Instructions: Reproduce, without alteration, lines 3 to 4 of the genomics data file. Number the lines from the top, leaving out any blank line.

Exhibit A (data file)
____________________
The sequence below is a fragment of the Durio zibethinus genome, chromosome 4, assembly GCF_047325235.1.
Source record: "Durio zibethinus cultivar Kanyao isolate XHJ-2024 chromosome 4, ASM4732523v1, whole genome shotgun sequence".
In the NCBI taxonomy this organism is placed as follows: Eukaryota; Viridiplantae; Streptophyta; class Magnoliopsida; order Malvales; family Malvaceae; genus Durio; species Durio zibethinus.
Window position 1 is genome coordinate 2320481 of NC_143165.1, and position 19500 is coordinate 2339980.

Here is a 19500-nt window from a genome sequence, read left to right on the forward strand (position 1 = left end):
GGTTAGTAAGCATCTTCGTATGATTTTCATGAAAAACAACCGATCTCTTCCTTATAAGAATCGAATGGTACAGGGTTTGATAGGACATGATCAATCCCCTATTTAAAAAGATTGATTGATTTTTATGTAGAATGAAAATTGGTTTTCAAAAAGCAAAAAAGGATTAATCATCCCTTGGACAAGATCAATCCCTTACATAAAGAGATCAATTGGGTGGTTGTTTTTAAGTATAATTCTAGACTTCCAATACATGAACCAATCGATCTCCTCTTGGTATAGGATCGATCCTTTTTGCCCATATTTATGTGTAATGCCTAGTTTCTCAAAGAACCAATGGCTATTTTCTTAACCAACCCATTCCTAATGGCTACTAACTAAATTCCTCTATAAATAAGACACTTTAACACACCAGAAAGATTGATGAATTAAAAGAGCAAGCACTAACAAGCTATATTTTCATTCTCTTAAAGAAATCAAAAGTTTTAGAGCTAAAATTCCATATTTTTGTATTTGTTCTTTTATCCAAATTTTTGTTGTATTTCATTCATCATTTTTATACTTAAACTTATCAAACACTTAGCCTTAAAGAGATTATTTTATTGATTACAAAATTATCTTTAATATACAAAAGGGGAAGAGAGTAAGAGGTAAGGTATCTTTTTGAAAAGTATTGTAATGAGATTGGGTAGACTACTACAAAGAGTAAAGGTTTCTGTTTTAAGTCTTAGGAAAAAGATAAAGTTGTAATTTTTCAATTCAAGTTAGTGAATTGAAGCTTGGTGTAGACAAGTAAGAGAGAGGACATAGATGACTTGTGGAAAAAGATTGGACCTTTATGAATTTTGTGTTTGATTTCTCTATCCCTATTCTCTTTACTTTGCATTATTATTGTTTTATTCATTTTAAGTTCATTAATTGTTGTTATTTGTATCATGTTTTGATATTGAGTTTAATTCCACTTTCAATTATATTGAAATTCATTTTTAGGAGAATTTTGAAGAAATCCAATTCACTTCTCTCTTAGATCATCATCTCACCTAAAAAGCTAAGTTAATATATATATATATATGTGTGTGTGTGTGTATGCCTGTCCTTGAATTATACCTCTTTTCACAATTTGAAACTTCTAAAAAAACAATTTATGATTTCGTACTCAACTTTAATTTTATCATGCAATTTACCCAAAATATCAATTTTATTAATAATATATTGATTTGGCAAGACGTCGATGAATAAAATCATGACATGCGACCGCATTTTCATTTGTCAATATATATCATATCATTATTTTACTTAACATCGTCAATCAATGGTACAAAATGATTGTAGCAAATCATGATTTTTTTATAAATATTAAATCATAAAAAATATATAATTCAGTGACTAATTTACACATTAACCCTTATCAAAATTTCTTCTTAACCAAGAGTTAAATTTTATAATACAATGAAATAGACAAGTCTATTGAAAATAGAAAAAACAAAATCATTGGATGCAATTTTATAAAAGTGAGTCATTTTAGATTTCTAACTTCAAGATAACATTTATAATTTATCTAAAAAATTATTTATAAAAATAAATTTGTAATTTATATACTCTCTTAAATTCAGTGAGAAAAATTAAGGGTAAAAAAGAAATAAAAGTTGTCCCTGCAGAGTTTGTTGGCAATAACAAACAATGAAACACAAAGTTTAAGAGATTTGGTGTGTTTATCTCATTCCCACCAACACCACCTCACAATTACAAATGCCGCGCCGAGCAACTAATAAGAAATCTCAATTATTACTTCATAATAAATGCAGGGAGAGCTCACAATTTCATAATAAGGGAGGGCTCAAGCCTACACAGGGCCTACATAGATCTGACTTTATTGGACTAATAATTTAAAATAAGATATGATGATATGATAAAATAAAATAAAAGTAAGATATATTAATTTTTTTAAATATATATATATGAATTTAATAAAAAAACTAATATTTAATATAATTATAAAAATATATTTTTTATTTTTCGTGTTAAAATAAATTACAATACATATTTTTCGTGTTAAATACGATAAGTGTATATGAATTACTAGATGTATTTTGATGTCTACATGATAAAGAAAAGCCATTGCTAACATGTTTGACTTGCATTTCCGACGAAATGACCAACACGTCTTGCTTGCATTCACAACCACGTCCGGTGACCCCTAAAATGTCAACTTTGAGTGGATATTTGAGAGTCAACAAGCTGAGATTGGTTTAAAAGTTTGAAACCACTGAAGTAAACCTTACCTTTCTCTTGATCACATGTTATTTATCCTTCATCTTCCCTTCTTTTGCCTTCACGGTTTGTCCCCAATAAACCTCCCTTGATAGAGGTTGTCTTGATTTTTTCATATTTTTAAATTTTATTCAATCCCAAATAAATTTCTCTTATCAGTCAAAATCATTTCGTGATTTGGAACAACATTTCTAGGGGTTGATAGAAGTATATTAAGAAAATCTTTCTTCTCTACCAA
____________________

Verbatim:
In the NCBI taxonomy this organism is placed as follows: Eukaryota; Viridiplantae; Streptophyta; class Magnoliopsida; order Malvales; family Malvaceae; genus Durio; species Durio zibethinus.
Window position 1 is genome coordinate 2320481 of NC_143165.1, and position 19500 is coordinate 2339980.